That it did.

Last season, with Team Harvey’s in the PWHPA, she was a top-line player who finished second in points behind Marie-Philip Poulin, who is considered the best women’s hockey player in the world.

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In the championship game, Clark scored a hat trick and assisted on the game-winning goal.

With the national team, she is pesky forward who is strong in all areas of the ice.

What role will she play in Ottawa?

“I think it will develop,” said Clark. “Right now it’s so early, I’m just kind of trying to be me and embrace that. That’s something as I’ve gotten older as a player, I’m just really trying to define how I want to show up every day as a teammate, a person, a player. I’m more worried about being myself, and I know that’s embraced by the team. Whatever energy I’m able to give off, or ways I’m able to lead, I’m excited about those opportunities too.”

Clark is naturally also excited to be part of the Rivalry Series between Canada and the U.S., which started last week in Arizona and Los Angeles with two games won by the Americans.

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The next two games will be played in Kitchener and Sarnia, on Dec. 14-16, before the series moves to SaskTel Centre in Saskatoon on Feb. 7, then to Regina Feb. 9 and finally to Xcel Energy Center in Saint Paul, Minn. on Feb. 11.

Just talking about playing one of the games in her hometown makes Clark’s eyes light up.

“I feel like I’ll use the term ‘dream come true’ a lot in the coming season,” she said. “But honestly, I feel so lucky. They played in Saskatoon in 2018 for the Four Nations Cup, and unfortunately I got injured just a couple of weeks before, but being able to play in my hometown … like I don’t think there’s anything better I could write on paper. I’m hoping to be on that roster and be healthy and get to soak something like that in. I haven’t played a game in Saskatoon since I was 16,  let alone with the national team.”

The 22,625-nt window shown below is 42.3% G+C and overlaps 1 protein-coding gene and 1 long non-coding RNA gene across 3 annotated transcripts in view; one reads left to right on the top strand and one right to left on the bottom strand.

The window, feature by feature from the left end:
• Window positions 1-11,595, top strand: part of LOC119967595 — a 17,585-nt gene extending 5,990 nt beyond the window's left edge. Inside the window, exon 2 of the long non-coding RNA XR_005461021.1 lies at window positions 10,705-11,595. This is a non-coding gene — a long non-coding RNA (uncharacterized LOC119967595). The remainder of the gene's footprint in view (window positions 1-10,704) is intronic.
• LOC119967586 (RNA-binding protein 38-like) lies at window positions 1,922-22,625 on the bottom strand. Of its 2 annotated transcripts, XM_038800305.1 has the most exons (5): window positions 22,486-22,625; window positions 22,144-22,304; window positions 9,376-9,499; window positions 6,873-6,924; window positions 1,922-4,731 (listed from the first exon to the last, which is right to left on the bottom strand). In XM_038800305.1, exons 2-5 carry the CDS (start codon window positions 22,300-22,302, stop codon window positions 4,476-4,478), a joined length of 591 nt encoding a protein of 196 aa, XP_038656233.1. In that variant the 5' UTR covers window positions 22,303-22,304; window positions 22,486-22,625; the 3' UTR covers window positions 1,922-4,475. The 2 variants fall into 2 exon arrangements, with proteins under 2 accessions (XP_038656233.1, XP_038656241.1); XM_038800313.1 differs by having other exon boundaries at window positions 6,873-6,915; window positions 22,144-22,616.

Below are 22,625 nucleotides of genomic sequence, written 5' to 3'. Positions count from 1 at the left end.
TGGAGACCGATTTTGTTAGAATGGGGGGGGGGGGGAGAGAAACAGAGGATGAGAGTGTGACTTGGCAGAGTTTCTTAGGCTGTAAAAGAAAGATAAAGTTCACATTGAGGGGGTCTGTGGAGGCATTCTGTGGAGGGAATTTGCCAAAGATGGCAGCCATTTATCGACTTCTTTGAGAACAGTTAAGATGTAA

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Clark speaks with similar enthusiasm when discussing the opportunity representing the country’s capital in the start-up of  North America’s first women’s pro hockey league.

For now, she’s says the players are busy learning each other’s nicknames and backgrounds, but she’s also noticed ” an energy about this group, and definitely something special cooking.

“I just can’t wait to watch that grow, day-by-day,” said Clark. “I think we have a really amazing foundation of people, and that’s the most important part.

“It’s super special,” she said of being a groundbreaker for women hockey players. “I don’t think it’s it’s fully sunk in yet, but it’s definitely in (our) conversations. We understand the opportunity and honestly, the privilege that we have to start something like this. I think it’s a mix of taking it day-by-day but also trying to have a bigger vision because we’re in full control now.”